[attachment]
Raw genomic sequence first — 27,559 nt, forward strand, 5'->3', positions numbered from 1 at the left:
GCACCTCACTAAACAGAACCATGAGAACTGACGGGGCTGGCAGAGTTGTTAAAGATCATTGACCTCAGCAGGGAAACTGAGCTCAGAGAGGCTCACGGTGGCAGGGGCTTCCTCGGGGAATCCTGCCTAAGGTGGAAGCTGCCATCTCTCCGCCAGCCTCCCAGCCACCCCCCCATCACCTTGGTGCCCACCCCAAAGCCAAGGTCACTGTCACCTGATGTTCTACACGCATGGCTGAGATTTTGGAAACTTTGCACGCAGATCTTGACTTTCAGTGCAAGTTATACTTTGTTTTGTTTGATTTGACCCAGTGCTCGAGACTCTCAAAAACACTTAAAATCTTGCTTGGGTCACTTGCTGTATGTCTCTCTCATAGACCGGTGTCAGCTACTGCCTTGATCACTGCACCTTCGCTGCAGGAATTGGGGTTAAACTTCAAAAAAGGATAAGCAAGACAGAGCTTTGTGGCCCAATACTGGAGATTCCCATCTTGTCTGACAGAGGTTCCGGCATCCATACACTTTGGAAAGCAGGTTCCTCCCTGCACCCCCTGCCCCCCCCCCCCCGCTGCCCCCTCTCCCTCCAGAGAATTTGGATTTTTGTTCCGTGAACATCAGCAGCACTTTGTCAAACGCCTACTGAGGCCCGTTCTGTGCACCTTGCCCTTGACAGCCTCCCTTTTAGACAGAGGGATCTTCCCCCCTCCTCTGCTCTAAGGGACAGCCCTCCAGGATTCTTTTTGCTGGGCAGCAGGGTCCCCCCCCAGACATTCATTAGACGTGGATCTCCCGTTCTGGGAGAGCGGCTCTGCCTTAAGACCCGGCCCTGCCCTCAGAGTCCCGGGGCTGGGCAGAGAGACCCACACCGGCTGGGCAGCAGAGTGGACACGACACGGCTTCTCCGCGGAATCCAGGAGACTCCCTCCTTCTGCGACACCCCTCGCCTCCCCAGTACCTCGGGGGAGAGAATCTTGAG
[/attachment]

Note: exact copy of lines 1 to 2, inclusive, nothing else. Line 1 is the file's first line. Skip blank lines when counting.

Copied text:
Raw genomic sequence first — 27,559 nt, forward strand, 5'->3', positions numbered from 1 at the left:
GCACCTCACTAAACAGAACCATGAGAACTGACGGGGCTGGCAGAGTTGTTAAAGATCATTGACCTCAGCAGGGAAACTGAGCTCAGAGAGGCTCACGGTGGCAGGGGCTTCCTCGGGGAATCCTGCCTAAGGTGGAAGCTGCCATCTCTCCGCCAGCCTCCCAGCCACCCCCCCATCACCTTGGTGCCCACCCCAAAGCCAAGGTCACTGTCACCTGATGTTCTACACGCATGGCTGAGATTTTGGAAACTTTGCACGCAGATCTTGACTTTCAGTGCAAGTTATACTTTGTTTTGTTTGATTTGACCCAGTGCTCGAGACTCTCAAAAACACTTAAAATCTTGCTTGGGTCACTTGCTGTATGTCTCTCTCATAGACCGGTGTCAGCTACTGCCTTGATCACTGCACCTTCGCTGCAGGAATTGGGGTTAAACTTCAAAAAAGGATAAGCAAGACAGAGCTTTGTGGCCCAATACTGGAGATTCCCATCTTGTCTGACAGAGGTTCCGGCATCCATACACTTTGGAAAGCAGGTTCCTCCCTGCACCCCCTGCCCCCCCCCCCCCGCTGCCCCCTCTCCCTCCAGAGAATTTGGATTTTTGTTCCGTGAACATCAGCAGCACTTTGTCAAACGCCTACTGAGGCCCGTTCTGTGCACCTTGCCCTTGACAGCCTCCCTTTTAGACAGAGGGATCTTCCCCCCTCCTCTGCTCTAAGGGACAGCCCTCCAGGATTCTTTTTGCTGGGCAGCAGGGTCCCCCCCCAGACATTCATTAGACGTGGATCTCCCGTTCTGGGAGAGCGGCTCTGCCTTAAGACCCGGCCCTGCCCTCAGAGTCCCGGGGCTGGGCAGAGAGACCCACACCGGCTGGGCAGCAGAGTGGACACGACACGGCTTCTCCGCGGAATCCAGGAGACTCCCTCCTTCTGCGACACCCCTCGCCTCCCCAGTACCTCGGGGGAGAGAATCTTGAG